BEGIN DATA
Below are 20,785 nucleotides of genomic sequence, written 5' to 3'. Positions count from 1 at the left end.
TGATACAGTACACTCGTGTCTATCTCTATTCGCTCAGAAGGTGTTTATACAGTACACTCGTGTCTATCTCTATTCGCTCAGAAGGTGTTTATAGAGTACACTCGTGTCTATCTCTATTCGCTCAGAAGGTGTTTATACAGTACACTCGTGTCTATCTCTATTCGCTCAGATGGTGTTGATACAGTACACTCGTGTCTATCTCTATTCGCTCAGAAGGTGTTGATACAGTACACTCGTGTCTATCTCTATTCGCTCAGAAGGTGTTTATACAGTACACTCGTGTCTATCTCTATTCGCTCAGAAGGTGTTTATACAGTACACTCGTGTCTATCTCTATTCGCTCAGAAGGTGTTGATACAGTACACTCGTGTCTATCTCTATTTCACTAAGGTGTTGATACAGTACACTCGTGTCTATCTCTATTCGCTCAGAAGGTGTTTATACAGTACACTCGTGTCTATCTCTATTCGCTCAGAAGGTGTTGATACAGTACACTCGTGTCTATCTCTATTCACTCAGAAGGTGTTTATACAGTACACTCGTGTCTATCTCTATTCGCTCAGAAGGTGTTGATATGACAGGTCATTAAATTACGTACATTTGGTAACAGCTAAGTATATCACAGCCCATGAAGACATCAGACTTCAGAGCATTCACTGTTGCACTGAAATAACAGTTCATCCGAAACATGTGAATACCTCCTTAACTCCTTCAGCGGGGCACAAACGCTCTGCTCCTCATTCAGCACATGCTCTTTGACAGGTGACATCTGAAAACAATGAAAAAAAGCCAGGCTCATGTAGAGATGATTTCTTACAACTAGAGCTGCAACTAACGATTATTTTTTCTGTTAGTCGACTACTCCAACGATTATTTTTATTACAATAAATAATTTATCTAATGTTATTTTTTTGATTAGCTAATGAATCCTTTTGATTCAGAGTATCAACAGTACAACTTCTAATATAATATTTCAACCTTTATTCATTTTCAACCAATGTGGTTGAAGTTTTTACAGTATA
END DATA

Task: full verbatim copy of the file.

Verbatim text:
Below are 20,785 nucleotides of genomic sequence, written 5' to 3'. Positions count from 1 at the left end.
TGATACAGTACACTCGTGTCTATCTCTATTCGCTCAGAAGGTGTTTATACAGTACACTCGTGTCTATCTCTATTCGCTCAGAAGGTGTTTATAGAGTACACTCGTGTCTATCTCTATTCGCTCAGAAGGTGTTTATACAGTACACTCGTGTCTATCTCTATTCGCTCAGATGGTGTTGATACAGTACACTCGTGTCTATCTCTATTCGCTCAGAAGGTGTTGATACAGTACACTCGTGTCTATCTCTATTCGCTCAGAAGGTGTTTATACAGTACACTCGTGTCTATCTCTATTCGCTCAGAAGGTGTTTATACAGTACACTCGTGTCTATCTCTATTCGCTCAGAAGGTGTTGATACAGTACACTCGTGTCTATCTCTATTTCACTAAGGTGTTGATACAGTACACTCGTGTCTATCTCTATTCGCTCAGAAGGTGTTTATACAGTACACTCGTGTCTATCTCTATTCGCTCAGAAGGTGTTGATACAGTACACTCGTGTCTATCTCTATTCACTCAGAAGGTGTTTATACAGTACACTCGTGTCTATCTCTATTCGCTCAGAAGGTGTTGATATGACAGGTCATTAAATTACGTACATTTGGTAACAGCTAAGTATATCACAGCCCATGAAGACATCAGACTTCAGAGCATTCACTGTTGCACTGAAATAACAGTTCATCCGAAACATGTGAATACCTCCTTAACTCCTTCAGCGGGGCACAAACGCTCTGCTCCTCATTCAGCACATGCTCTTTGACAGGTGACATCTGAAAACAATGAAAAAAAGCCAGGCTCATGTAGAGATGATTTCTTACAACTAGAGCTGCAACTAACGATTATTTTTTCTGTTAGTCGACTACTCCAACGATTATTTTTATTACAATAAATAATTTATCTAATGTTATTTTTTTGATTAGCTAATGAATCCTTTTGATTCAGAGTATCAACAGTACAACTTCTAATATAATATTTCAACCTTTATTCATTTTCAACCAATGTGGTTGAAGTTTTTACAGTATA